Pantry recipes: cream of anything soup

The pantry recipe series is designed to help you use up your pantry preps with as much versatility and as little waste as possible. Ample substitution recommendations and other helpful tips are provided. New recipes are added weekly. 

Comfort food at its best: creamy soup. I’m using what I have on hand today, which is a head of celery and some canned chicken. The result is a surprisingly sophisticated soup that comes from very simple ingredients. As we go along I’ll give a lesson in roux-making and the versatility of the classic Bechamel base.


  • 3 tbsp. butter
  • 3 tbsp. flour
  • 1 tbsp. dried, minced onion
  • 1 tbsp. chicken bouillon powder
  • 1 head of celery, chopped
  • 1 can of chicken, drained
  • 1 can of evaporated milk
  • 3 cups water


  1. Melt butter in your soup pot
  2. Add dried onion and chopped celery
  3. Spoon flour over the butter and celery and cook over medium-high heat, stirring constantly, until the flour turns golden and smells slightly nutty (about 4 minutes).
  4. Add the evaporated milk and stir until smooth
  5. Add the water one cup at a time, stirring until smooth each time
  6. Add powdered bouillon.
  7. Simmer for 10-15 minutes until celery reaches desired level of tenderness
  8. Add canned chicken a minute or two before serving to keep the chicken tender.


  • Total time: 30 minutes
  • Preparation: 10 minutes
  • Cook time: 20 minutes
  • Servings: 4
  • Estimated calories per serving: 267

Tips and tricks

It doesn’t much matter if your butter is salted or not. You can titrate the saltiness of the soup by changing how much bouillon you use. If you’re watching your salt intake, start with two teaspoons of bouillon and add ¼ tsp at a time to taste.

Having the veggies in the pot before you cook the flour in the butter is my secret to a smooth roux. A roux is a thickening agent and it helps to make this soup thick, tasty, and creamy. It is necessary to cook the flour in the butter; otherwise it will taste raw, floury, and pasty. The vegetables prevent the flour from clumping—as long as you’re stirring quite a lot when you add the liquid.

Cooking the flour in the butter while using the vegetables to prevent clumping

This method means you can make a smooth roux using a wooden spoon—no whisk required. Roux will go from golden brown to completely burnt quite quickly. Add the milk at the 4-minute mark to prevent the roux from burning. Bechamel is a sauce of milk thickened with roux and it serves as the base of this soup.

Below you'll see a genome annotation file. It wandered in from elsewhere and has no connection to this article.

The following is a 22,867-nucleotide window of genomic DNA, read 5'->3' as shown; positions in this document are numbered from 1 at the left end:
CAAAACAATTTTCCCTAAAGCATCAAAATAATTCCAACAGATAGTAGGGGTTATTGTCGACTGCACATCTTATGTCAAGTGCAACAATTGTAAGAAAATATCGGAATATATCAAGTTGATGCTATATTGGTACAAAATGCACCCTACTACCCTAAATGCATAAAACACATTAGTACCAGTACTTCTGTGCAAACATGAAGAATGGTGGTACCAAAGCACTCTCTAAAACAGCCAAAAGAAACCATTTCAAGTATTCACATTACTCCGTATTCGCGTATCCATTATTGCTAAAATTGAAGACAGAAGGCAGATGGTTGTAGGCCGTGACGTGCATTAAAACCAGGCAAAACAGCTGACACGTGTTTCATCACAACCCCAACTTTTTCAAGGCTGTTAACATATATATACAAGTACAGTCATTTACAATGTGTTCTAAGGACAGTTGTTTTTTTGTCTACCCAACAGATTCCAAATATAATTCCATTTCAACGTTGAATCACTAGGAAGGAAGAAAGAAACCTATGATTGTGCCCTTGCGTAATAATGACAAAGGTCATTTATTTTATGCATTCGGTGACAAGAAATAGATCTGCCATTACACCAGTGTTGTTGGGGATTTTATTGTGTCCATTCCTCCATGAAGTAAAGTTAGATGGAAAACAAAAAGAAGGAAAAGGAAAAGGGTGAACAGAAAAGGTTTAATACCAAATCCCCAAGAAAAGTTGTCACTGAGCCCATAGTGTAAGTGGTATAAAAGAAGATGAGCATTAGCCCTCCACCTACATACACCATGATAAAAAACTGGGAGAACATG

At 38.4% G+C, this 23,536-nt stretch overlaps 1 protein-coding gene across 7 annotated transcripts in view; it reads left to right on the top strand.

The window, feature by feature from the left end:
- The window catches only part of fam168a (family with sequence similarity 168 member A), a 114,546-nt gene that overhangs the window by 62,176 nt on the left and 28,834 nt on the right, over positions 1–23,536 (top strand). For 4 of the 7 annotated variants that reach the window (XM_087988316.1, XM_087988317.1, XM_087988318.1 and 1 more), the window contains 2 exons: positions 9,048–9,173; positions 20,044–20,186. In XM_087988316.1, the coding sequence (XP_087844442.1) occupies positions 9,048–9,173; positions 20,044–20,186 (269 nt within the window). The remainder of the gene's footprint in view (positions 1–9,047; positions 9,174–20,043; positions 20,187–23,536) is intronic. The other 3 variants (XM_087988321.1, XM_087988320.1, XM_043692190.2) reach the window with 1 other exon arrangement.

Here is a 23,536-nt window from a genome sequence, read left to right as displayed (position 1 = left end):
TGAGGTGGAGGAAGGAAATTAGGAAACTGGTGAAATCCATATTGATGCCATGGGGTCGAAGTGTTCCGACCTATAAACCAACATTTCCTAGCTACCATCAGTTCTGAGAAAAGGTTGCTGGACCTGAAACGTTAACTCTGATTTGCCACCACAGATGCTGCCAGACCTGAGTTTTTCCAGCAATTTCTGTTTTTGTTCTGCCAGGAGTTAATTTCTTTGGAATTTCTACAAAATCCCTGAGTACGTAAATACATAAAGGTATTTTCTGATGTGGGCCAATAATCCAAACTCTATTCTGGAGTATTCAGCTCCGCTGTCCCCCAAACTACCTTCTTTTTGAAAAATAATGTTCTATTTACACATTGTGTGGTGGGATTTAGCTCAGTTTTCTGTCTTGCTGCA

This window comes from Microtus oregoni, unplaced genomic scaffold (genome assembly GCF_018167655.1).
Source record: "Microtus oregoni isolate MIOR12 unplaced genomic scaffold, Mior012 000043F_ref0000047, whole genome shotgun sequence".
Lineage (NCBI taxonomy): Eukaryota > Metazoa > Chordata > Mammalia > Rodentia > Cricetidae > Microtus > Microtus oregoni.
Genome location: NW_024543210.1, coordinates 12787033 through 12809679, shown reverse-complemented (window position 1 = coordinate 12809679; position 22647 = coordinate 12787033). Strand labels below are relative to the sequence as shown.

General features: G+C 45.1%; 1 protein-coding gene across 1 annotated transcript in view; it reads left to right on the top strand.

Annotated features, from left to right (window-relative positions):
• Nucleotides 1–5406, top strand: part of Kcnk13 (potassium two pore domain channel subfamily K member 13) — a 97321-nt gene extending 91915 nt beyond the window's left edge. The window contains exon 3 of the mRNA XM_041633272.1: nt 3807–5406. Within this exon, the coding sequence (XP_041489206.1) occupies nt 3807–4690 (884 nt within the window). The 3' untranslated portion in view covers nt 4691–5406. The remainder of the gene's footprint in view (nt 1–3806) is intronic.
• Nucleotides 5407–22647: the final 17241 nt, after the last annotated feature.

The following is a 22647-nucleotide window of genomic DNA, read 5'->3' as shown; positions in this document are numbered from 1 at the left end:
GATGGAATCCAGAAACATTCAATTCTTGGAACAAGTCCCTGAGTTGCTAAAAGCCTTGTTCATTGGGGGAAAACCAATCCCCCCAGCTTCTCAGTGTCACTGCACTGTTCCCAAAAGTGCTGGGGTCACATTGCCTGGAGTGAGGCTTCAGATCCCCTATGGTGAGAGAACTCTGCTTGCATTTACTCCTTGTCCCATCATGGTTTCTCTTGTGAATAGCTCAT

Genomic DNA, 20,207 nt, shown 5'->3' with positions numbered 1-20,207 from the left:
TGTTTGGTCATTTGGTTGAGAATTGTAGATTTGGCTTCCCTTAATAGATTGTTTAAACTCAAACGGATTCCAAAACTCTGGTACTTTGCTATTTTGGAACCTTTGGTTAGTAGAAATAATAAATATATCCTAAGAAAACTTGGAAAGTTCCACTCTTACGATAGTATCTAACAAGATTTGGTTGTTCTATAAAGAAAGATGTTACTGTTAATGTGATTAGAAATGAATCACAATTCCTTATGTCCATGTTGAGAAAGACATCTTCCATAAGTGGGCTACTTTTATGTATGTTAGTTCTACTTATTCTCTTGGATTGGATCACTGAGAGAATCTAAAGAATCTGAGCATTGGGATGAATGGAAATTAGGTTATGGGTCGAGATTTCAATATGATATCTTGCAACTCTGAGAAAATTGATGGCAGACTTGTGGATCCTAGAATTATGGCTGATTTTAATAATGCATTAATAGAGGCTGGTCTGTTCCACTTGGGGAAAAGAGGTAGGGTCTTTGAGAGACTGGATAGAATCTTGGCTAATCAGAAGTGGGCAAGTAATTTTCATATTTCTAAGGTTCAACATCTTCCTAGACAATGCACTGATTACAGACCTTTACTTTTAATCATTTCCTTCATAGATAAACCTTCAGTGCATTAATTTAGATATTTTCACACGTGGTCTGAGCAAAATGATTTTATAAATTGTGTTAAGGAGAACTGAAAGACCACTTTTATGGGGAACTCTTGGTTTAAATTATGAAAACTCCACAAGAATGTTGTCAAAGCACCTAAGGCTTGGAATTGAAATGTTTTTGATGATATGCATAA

This is the Bechamel base — nice and smooth:

A smooth, creamy Bechamel–no whisk needed

Adding the canned chicken right at the end keeps it moist and tender. It’s already cooked—it really only needs to be heated by the soup.

The end result: a fast, delicious, comforting soup that uses up your pantry staples


Use your oil of choice in the same amount if you don’t have butter.

Fresh onion or shallot can be used in place of dried. It’s important to have some form of onion as it’s aromatic. Celery is aromatic too but any number of minced fresh veggies will also work in a pinch. Frozen veggies like broccoli pair well with cheese, and cheese melts beautifully into the Bechamel base.

Powdered or fresh garlic is also a nice addition. Add powdered garlic after you have made your roux or it will burn.

Haven’t got celery? No problem. The Bechamel base will support any number of ingredients: canned clams and browned potatoes, broccoli and cheese, zucchini and vacuum-sealed gnocchi, roasted garlic and green beans, bacon with cheese and pasta… You name it.

In fact, you should name it. Let us know in the comments what has worked best for you.


    • P B

      Your best cream of butter soup recipe. I cant quite get the base right. Always tastes to oily!





      You said cream of anything.


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    • Cia

      My daughter is making this right now to use up some broccoli. She used Natural Balance (CF margarine), GF flour, and a can of coconut milk to meet her dietary restrictions. I told her white sauce is magic, however you make it. I told her when I was a Junior Girl Scout in Las Vegas, my troop went to the kitchen of a casino on the Strip and the chef taught us how to make white sauce. I had her whisk it, it’s just the way I learned. Thanks for the recipe!

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